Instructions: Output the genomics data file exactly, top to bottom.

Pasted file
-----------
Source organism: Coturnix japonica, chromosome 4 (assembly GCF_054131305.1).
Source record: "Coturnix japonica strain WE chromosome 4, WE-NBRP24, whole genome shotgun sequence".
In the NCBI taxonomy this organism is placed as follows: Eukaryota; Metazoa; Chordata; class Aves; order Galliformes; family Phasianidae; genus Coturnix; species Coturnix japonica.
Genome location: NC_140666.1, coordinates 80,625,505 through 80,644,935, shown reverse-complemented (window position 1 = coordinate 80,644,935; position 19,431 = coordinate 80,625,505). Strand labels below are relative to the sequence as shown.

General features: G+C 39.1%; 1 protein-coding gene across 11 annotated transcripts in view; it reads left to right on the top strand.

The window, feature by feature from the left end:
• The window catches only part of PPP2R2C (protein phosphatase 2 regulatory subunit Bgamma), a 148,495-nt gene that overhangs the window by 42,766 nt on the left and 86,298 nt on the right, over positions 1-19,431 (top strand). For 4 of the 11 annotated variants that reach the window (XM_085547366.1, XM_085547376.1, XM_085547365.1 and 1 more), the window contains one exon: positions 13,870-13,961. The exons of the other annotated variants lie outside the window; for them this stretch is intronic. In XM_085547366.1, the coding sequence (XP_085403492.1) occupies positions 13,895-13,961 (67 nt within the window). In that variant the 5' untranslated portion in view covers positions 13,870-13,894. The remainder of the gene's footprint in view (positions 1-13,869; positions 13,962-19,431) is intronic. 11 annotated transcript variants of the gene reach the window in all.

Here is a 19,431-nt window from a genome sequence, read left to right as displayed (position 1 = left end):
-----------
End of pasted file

Source organism: Coturnix japonica, chromosome 4 (assembly GCF_054131305.1).
Source record: "Coturnix japonica strain WE chromosome 4, WE-NBRP24, whole genome shotgun sequence".
In the NCBI taxonomy this organism is placed as follows: Eukaryota; Metazoa; Chordata; class Aves; order Galliformes; family Phasianidae; genus Coturnix; species Coturnix japonica.
Genome location: NC_140666.1, coordinates 80,625,505 through 80,644,935, shown reverse-complemented (window position 1 = coordinate 80,644,935; position 19,431 = coordinate 80,625,505). Strand labels below are relative to the sequence as shown.

General features: G+C 39.1%; 1 protein-coding gene across 11 annotated transcripts in view; it reads left to right on the top strand.

The window, feature by feature from the left end:
• The window catches only part of PPP2R2C (protein phosphatase 2 regulatory subunit Bgamma), a 148,495-nt gene that overhangs the window by 42,766 nt on the left and 86,298 nt on the right, over positions 1-19,431 (top strand). For 4 of the 11 annotated variants that reach the window (XM_085547366.1, XM_085547376.1, XM_085547365.1 and 1 more), the window contains one exon: positions 13,870-13,961. The exons of the other annotated variants lie outside the window; for them this stretch is intronic. In XM_085547366.1, the coding sequence (XP_085403492.1) occupies positions 13,895-13,961 (67 nt within the window). In that variant the 5' untranslated portion in view covers positions 13,870-13,894. The remainder of the gene's footprint in view (positions 1-13,869; positions 13,962-19,431) is intronic. 11 annotated transcript variants of the gene reach the window in all.

Here is a 19,431-nt window from a genome sequence, read left to right as displayed (position 1 = left end):